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Understanding Debt Collection Laws

September 8th, 2015 8:53 am

Debt collection laws have changed, thanks to the Fair Debt Collection Practices Act. Now, collection laws aren’t one-sided, but instead give consumers a way to fight back against bill collectors who would cross the line in an attempt to collect a debt. So many bill collectors work on a contingency basis, which means that they don’t get paid unless they collect, and that can make them take actions in their collection efforts that are against collection laws.

If you’re dealing with a collection agency employee, and aren’t sure if he’s following debt collection laws, here’s a general overview of the Fair Debt Collection Practices Act.

* Any time a bill collector contacts you, he or she must identify himself or herself as a collector. They aren’t allowed to pretend to be anyone else, such as law enforcement, an office of the court, or an attorney.

* According to collection laws, a debt collector must tell you in their original contact letter that you have 30 days to dispute the debt. They must also tell you that unless you do so, they have the right to assume that the bill is valid.

* If you dispute a debt, the collection agency isn’t allowed to continue their efforts to collect the money until they have proven the debt is yours to pay. If they do, they are violating the established debt collection laws.

*If the debt is disputed, it will be the collector’s responsibility to prove that the debt is yours. They must provide you with original paperwork that shows you agreed to pay the debt to the original creditor.

* If it’s established that the debt is yours, the debt collector cannot speak to anyone about the debt except you and, in some states, your spouse. If they call a third party to try and locate you, they aren’t allowed to tell them that they are calling about a debt. What’s more, if you hire an attorney, the collection laws state that debt collectors can only communicate with your attorney from the date you notify them about it.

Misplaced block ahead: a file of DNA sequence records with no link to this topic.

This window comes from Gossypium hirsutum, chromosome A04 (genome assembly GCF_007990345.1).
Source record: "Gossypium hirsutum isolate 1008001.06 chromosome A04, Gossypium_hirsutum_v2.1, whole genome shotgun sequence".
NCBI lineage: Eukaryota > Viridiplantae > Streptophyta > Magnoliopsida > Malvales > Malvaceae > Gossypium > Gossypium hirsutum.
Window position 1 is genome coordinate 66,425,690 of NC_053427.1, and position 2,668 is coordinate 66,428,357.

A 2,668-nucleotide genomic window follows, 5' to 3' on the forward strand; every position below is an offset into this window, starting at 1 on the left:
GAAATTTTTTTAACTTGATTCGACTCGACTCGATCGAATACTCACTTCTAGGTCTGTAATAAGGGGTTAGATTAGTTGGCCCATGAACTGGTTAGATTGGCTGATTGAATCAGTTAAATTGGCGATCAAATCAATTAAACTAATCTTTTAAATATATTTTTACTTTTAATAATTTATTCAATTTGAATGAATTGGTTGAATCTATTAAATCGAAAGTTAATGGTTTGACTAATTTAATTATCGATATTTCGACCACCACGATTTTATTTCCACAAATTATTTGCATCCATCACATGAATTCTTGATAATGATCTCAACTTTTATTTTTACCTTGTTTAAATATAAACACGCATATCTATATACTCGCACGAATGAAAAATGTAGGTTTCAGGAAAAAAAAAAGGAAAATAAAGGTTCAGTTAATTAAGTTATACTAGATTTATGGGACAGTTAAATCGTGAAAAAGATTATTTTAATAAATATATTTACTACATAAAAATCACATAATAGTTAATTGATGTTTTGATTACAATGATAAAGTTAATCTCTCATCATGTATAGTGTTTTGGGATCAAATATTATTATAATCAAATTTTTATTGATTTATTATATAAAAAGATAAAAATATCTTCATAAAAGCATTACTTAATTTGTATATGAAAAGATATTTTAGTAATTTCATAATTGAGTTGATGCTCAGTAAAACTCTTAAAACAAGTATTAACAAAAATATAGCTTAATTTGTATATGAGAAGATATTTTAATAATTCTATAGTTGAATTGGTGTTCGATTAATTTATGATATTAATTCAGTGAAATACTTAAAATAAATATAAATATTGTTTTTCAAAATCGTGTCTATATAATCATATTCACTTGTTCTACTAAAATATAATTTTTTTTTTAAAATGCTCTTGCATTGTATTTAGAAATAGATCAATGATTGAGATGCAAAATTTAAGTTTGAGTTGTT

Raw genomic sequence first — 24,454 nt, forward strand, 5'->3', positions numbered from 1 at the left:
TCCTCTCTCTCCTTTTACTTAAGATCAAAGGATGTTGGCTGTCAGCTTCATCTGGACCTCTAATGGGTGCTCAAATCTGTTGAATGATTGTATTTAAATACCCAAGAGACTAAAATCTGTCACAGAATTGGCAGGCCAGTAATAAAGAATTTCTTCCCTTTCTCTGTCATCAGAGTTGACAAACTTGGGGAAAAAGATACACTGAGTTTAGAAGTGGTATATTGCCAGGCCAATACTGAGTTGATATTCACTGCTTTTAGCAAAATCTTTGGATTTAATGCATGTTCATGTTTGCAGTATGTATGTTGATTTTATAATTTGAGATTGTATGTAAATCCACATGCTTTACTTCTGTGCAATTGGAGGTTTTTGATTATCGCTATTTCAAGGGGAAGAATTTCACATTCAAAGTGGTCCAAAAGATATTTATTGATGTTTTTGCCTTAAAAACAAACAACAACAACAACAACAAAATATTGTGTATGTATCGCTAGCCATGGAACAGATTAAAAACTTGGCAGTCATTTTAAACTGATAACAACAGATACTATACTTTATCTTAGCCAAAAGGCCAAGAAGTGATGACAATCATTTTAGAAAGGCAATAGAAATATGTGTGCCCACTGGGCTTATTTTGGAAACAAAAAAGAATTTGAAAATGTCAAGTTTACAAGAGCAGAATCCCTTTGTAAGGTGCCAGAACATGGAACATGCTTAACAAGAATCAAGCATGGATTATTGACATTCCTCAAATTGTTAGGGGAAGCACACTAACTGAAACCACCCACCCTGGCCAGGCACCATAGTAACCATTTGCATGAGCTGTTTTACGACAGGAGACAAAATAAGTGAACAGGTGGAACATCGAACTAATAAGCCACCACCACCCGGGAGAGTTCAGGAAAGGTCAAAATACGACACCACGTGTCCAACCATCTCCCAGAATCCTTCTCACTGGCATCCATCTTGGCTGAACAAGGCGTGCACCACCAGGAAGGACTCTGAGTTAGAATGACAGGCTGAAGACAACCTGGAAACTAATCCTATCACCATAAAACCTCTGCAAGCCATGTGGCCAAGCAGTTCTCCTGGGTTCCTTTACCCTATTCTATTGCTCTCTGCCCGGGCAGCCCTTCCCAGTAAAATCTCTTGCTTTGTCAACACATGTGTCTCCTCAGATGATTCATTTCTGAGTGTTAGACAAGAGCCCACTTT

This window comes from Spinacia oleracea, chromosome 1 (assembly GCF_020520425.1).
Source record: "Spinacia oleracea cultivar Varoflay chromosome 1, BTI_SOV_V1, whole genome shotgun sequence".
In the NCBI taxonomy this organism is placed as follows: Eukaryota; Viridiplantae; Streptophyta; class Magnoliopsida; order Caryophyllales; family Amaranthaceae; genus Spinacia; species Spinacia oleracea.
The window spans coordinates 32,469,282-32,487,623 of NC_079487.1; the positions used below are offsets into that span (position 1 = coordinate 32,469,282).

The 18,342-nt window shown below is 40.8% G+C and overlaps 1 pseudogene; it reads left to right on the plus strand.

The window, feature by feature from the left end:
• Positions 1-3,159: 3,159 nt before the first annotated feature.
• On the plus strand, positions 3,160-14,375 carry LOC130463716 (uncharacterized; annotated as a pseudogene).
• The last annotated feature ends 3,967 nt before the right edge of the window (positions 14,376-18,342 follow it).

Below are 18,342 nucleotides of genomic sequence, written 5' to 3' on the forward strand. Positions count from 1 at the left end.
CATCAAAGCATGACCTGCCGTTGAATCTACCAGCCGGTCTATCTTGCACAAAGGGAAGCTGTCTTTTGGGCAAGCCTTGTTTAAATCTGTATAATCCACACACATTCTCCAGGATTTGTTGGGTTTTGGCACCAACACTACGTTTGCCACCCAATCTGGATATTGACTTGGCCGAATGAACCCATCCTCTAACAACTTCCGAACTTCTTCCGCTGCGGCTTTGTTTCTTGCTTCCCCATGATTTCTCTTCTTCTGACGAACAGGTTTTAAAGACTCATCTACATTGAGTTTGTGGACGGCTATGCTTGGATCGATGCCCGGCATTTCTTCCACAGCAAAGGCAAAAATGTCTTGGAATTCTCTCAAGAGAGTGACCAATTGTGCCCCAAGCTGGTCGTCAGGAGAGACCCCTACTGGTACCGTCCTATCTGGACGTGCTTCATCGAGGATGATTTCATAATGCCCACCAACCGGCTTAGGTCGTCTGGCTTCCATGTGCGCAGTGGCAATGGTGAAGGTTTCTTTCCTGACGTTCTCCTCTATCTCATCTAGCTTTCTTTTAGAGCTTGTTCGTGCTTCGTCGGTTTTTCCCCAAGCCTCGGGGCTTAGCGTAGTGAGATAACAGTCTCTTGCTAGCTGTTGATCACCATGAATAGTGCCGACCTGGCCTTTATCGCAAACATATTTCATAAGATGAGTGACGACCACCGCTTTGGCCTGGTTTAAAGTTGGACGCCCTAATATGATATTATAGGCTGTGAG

* When dealing with a collection agency, they aren’t allowed to talk to you in a way that demeans you, belittles you, or humiliates you. They aren’t allowed to threaten you or attempt to bully you into paying your debt.

* A collector isn’t allowed to contact you at work if you tell them, in writing, that you’re not allowed to receive phone calls there.

* Debt collection laws state that a debt collector can’t call you before 8AM or after 9PM in your time zone. In addition, they aren’t allowed to make repeated calls in an attempt to harass you.

* If you don’t wish to communicate with a collector, you have the right to tell them so. Send them a cease and desist letter via certified mail with a return receipt requested and tell them that you no longer wish to communicate with them, and according to collection laws, they must stop. That doesn’t mean that they have to stop attempting to collect the debt, but they won’t be able to contact you unless they do so to tell you that they are stopping their collection efforts, or are taking legal action to collect the debt.

Employment Law Factsheet

September 8th, 2015 8:52 am

What is employment law?
Employment law is what administers the relationship between employers and their staff. The first recorded history relating to employment law is that it began as labour law in the late 18th century, but in 1996, it became the Employment Rights Act 1996 – covering many different areas.

Employment rights

There are plenty of rights and laws protecting employers and employees from various circumstances. They are all there to ensure no one is unfairly treated at work. The following are some basic employment rights.

The right of employees to receive a written statement of employment

All employers are required by law to give employees a written statement describing their employment particulars. This covers things such as working hours, wages and holiday pay. It is more commonly called a €Contract of Employment’ and usually comes alongside a formal letter of employment, where the company invites a candidate to their company.

The right to not be unfairly dismissed
All employees are protected against unfair dismissal. This means that if an employer doesn’t have a reason for firing someone, they can be taken to an Employment Tribunal and will more than likely lose (having to pay damages etc).

Right not to be discriminated against
Unfortunately, discrimination does happen. An area of employment law covers discrimination – and ensures that no one should be discriminated against in the workplace.

Redundancy rights

This can be quite a sensitive, difficult situation for any employer or employee. Employers and employees need to be aware or their redundancy rights.

The right of minimum wage
Sure you have heard of minimum wage, but do you know much about it? It is a legal requirement for all employers to pay all staff a minimum wage. This changes regularly and differs depending on what age the employee is. Up to date information can be found online.

Working time regulations

There are quite a lot of exceptions and anomalies when it comes to the working time regulation but generally an employee cannot work for more than 48 hours a week, they must have compulsory rest breaks and they are entitled to paid annual leave.

What to do
If you, as an employer or employee, ever find yourself in a situation that requires employment legal advice, contact a specialist employment law barrister who will be able to provide you with any information you may need. An employment law barrister can represent you in court, give you legal advice or draft up any documents you require.